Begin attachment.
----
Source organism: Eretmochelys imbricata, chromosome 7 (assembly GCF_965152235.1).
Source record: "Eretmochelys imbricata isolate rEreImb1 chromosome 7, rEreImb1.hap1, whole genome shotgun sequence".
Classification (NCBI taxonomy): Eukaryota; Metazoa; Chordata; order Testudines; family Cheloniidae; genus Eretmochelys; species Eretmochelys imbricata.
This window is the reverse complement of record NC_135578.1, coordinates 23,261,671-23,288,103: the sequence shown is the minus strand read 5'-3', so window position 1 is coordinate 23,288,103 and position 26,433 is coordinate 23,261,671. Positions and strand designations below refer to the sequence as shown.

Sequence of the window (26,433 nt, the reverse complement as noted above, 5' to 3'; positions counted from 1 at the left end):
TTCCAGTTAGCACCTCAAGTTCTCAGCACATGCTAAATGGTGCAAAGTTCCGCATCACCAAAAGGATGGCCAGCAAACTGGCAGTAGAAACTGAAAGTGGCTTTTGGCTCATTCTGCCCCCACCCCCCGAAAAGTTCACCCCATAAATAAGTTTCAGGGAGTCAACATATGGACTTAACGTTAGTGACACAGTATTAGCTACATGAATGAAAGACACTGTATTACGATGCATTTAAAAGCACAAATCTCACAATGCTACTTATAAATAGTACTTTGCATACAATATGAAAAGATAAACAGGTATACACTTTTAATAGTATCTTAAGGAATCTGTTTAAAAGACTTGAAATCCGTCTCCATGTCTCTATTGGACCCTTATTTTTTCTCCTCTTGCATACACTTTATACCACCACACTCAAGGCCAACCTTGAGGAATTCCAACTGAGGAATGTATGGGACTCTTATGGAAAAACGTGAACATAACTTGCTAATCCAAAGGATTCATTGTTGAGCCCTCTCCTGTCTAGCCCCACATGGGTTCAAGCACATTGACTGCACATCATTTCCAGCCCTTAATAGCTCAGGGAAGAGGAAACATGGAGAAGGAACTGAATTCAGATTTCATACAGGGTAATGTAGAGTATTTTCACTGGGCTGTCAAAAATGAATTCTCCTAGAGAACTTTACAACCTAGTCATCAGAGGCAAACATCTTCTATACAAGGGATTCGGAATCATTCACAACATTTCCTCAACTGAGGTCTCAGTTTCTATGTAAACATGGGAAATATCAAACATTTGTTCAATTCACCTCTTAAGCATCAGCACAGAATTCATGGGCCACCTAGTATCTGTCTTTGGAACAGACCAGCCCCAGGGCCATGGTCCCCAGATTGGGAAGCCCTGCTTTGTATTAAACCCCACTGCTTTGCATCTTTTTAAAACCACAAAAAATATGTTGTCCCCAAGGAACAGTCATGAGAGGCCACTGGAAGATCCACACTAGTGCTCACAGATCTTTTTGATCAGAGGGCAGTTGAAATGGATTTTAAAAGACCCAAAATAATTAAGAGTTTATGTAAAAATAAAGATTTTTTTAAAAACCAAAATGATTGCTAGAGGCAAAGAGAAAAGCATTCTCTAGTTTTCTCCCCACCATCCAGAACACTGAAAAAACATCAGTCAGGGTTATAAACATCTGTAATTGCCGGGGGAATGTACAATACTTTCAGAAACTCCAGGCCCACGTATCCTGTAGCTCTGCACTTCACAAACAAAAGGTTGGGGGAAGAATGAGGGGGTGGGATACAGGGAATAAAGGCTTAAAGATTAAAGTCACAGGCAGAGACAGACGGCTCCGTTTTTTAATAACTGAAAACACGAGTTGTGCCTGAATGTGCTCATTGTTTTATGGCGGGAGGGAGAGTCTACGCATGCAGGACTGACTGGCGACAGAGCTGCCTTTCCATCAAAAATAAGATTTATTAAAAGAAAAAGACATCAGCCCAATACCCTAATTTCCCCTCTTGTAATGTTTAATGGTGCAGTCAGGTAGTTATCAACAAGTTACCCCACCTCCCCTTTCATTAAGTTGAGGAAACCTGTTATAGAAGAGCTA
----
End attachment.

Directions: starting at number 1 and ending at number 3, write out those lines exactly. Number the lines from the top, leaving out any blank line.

Source organism: Eretmochelys imbricata, chromosome 7 (assembly GCF_965152235.1).
Source record: "Eretmochelys imbricata isolate rEreImb1 chromosome 7, rEreImb1.hap1, whole genome shotgun sequence".
Classification (NCBI taxonomy): Eukaryota; Metazoa; Chordata; order Testudines; family Cheloniidae; genus Eretmochelys; species Eretmochelys imbricata.